Secondly, a key aspect of homo sacer is that (s)he can be killed with impunity, without the death being treated as homicide (Agamben, 1998). There have been a number of recent deaths and suicides of disabled people that have been attributed directly to benefits cuts or to the anxiety and stress caused by the work capability assessment process. The government refutes these claims and simply offers condolences to the family of the dead claimant. This ‘letting die’ of disabled people as a consequence of welfare reform could be seen as an example of the inherent structural violence associated with neoliberalism (Tyner, 2014)
This paper aims to use the figure of homo sacer to illustrate the contradictory and precarious positions that disabled people are often forced to adopt as a consequence of neoliberal welfare reform.
Reeve, D. and Sewell, R. (2014) ‘The rise of the Maker Movement and open source prosthetics: An example of Braidotti’s critical posthuman subject’, paper presented at Theorizing Normalcy and the Mundane, 5th International Conference, Sheffield University, 7-8 July.
Theorists such as Braidotti and Haraway have written about the emergence of the posthuman during the late 20th century, highlighting the increasing significance of intimate relationships between people and the non-human. Many disabled people have this relationship with technology and animals – assistance dogs, implants and prosthetics to name a few – but these theorists rarely engage with the experiences of this group of people who could be considered to be already posthuman.
Goodley, Lawthom and Runswick Cole (forthcoming) argue that ‘disability captures the productive possibilities of the posthuman condition … [and] brings something critical, politicised and rich to posthuman theory’. This exploratory paper seeks to provide another concrete example of the ‘critical posthuman subject’ (Braidotti, 2013) by looking at the way in which the rise of the Maker Movement and new forms of digital collaboration have enabled people to design and manufacture prosthetic limbs and assistive technology that meet the needs of disabled people in new ways. The rise of this ‘citizen designer’ (Hamidi et al 2014) provides a direct challenge to the conventional production of these assistive products and is made possible because of global flows of information, technology and materials.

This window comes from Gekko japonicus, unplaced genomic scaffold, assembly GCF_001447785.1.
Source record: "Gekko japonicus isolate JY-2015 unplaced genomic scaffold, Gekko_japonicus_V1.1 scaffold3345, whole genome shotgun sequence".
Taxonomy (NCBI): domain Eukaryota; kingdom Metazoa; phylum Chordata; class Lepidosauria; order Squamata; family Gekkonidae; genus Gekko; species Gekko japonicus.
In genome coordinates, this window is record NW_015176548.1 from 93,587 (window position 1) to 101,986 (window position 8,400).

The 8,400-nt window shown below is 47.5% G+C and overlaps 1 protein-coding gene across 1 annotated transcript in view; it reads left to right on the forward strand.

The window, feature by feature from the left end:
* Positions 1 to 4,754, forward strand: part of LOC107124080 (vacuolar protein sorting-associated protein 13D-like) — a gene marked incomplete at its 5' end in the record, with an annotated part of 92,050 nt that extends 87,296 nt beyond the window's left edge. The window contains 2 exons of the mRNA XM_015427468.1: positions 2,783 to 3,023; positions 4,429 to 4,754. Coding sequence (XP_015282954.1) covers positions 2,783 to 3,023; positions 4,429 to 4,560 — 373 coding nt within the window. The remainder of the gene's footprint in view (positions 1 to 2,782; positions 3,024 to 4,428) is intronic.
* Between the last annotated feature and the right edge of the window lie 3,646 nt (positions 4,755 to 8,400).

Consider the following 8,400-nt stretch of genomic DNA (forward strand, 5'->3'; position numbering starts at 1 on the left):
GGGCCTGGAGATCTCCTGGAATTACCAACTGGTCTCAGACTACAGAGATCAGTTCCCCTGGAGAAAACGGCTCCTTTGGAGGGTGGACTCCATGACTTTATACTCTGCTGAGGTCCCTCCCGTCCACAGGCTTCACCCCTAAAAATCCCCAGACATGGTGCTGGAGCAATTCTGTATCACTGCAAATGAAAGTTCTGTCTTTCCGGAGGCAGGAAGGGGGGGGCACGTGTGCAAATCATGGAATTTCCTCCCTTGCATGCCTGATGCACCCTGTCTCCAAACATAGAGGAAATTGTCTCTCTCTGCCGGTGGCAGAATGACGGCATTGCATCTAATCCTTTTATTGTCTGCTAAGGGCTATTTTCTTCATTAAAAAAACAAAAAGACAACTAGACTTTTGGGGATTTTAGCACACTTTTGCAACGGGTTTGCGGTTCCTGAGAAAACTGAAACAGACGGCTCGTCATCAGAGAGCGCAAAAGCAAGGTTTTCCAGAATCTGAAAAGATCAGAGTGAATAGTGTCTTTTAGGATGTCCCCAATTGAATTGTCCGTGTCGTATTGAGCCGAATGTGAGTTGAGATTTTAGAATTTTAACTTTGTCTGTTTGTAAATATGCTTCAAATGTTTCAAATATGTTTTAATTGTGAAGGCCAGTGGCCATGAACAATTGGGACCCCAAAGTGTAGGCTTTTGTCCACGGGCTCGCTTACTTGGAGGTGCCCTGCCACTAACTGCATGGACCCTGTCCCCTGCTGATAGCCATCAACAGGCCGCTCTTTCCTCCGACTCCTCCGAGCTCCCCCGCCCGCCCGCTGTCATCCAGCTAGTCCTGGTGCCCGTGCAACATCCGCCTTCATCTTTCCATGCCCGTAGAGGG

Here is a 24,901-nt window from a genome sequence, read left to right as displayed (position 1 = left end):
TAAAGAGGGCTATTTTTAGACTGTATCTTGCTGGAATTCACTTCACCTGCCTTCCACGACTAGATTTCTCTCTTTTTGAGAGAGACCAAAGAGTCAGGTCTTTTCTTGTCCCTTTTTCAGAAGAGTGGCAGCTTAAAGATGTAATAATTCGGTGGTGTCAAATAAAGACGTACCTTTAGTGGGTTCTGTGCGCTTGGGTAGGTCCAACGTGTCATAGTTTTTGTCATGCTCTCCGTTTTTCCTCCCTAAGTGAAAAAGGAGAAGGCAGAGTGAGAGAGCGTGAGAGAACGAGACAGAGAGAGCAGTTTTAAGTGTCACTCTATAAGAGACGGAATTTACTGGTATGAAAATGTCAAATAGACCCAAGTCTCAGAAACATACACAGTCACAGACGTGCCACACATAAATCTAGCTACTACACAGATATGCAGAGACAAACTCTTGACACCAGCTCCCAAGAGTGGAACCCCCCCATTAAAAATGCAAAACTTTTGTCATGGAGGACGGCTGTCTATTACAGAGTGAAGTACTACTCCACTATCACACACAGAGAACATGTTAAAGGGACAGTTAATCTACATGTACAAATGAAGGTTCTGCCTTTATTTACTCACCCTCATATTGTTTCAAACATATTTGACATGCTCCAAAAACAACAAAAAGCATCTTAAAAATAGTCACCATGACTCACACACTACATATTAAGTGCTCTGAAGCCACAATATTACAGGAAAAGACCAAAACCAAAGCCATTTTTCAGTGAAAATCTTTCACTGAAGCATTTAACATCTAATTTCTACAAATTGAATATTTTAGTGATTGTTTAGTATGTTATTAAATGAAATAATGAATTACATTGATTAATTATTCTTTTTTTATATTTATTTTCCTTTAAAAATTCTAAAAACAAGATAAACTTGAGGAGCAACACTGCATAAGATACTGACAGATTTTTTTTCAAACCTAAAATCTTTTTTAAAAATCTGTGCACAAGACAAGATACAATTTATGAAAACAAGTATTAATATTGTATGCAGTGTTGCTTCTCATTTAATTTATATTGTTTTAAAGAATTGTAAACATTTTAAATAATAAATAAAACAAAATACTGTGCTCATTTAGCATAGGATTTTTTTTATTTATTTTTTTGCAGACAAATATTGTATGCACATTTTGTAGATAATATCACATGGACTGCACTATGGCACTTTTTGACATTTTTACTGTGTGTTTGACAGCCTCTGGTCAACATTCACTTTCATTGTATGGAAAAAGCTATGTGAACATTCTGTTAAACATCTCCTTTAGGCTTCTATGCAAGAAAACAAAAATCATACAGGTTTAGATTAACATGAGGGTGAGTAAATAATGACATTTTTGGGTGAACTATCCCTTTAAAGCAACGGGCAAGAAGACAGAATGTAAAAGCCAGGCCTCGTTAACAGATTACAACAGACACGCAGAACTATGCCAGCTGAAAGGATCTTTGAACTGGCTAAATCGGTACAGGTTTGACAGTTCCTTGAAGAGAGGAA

Reeve, D. (2013) ‘Psycho-emotional disablism’, in C. Cameron (ed.) Disability Studies: A Student’s Guide, London: Sage, pp. 121-124.
This short book chapter provides a summary of psycho-emotional disablism.
Reeve, D. (2014) ‘Psycho-emotional disablism and internalised oppression’, in J. Swain, S. French, C. Barnes and C. Thomas (eds) Disabling Barriers – Enabling Environments, 3rd Edition, London: Sage, pp. 92-98.
This book chapter provides a useful summary of psycho-emotional disablism and the connection with internalised oppression.
Reeve, D. (2014) ‘Counselling and disabled people: Help or hindrance?’, in J. Swain, S. French, C. Barnes and C. Thomas (eds) Disabling Barriers – Enabling Environments, 3rd Edition, London: Sage, pp. 255-261.
This book chapter is an updated version of the chapter in the 2nd edition of this book.